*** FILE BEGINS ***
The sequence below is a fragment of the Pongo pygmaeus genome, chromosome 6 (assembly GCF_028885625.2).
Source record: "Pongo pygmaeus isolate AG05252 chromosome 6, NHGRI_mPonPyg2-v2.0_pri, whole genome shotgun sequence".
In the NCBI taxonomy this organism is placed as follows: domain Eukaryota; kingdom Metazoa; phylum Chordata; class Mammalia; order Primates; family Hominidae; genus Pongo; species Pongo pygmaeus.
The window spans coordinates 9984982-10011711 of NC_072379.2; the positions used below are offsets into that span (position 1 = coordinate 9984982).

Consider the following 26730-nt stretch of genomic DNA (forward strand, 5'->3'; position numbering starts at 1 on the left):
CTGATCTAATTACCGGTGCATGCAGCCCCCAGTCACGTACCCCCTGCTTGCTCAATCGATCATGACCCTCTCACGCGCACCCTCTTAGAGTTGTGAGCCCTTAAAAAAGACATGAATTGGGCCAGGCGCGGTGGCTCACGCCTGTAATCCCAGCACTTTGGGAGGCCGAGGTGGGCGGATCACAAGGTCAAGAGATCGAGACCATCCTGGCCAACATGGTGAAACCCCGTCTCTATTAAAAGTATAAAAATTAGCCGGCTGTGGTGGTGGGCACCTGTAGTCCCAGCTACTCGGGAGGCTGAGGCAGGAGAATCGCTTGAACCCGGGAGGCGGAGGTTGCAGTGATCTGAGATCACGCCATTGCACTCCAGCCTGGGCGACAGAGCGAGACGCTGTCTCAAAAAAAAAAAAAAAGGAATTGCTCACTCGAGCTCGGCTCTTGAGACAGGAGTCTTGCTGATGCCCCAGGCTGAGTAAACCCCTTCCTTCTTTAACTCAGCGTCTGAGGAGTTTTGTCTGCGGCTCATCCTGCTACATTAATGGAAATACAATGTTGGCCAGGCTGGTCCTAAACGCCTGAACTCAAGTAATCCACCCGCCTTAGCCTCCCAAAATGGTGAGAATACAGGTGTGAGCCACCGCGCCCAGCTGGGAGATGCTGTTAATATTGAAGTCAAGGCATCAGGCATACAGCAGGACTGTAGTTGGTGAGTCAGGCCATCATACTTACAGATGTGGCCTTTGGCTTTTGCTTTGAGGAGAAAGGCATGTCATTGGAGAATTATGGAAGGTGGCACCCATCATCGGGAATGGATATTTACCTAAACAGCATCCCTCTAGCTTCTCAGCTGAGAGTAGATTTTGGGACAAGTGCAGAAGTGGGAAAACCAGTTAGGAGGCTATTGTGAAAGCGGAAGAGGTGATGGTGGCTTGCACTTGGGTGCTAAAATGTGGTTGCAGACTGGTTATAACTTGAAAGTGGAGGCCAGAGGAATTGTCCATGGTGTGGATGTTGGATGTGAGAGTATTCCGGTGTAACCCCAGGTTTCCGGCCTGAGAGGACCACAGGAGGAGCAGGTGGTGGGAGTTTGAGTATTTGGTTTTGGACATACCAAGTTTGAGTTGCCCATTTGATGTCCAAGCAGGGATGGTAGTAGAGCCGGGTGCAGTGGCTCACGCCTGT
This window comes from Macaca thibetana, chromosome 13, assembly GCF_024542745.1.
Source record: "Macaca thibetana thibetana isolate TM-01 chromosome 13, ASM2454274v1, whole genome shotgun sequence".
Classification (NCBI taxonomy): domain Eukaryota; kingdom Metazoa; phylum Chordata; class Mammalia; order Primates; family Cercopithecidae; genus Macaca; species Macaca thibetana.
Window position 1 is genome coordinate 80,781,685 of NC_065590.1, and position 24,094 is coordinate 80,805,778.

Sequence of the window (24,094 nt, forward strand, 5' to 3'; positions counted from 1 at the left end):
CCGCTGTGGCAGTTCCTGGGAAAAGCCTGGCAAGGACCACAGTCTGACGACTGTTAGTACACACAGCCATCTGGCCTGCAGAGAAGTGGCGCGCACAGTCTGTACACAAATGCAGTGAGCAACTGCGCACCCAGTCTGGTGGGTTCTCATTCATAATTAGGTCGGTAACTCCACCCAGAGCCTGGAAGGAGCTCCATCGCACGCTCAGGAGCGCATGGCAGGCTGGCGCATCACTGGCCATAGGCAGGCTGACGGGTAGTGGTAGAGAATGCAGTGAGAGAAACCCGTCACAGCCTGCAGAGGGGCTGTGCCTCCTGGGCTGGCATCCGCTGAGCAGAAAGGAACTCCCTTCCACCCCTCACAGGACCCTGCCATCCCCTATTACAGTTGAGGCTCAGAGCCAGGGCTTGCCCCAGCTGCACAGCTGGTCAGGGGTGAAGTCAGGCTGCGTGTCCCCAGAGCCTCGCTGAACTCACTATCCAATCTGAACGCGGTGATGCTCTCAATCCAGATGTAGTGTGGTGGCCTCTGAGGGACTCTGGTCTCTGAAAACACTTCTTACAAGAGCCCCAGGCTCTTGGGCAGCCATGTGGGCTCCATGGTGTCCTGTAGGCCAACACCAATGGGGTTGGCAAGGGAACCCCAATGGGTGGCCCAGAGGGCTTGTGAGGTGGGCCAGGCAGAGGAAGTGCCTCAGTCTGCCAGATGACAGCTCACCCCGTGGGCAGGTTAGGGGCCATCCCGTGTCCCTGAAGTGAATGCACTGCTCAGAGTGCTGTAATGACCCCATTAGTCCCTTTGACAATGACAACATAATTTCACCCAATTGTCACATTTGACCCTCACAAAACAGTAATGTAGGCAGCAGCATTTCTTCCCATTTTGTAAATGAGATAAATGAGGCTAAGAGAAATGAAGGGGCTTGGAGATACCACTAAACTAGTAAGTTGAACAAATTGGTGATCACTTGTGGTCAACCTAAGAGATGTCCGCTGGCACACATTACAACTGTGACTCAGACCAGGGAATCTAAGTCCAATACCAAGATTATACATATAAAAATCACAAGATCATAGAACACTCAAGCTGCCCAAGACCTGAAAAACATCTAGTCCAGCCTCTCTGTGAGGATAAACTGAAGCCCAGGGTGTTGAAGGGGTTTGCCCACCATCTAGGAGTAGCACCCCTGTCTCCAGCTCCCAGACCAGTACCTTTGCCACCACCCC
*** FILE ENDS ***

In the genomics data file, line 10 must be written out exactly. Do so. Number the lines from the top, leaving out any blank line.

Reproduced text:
Window position 1 is genome coordinate 80,781,685 of NC_065590.1, and position 24,094 is coordinate 80,805,778.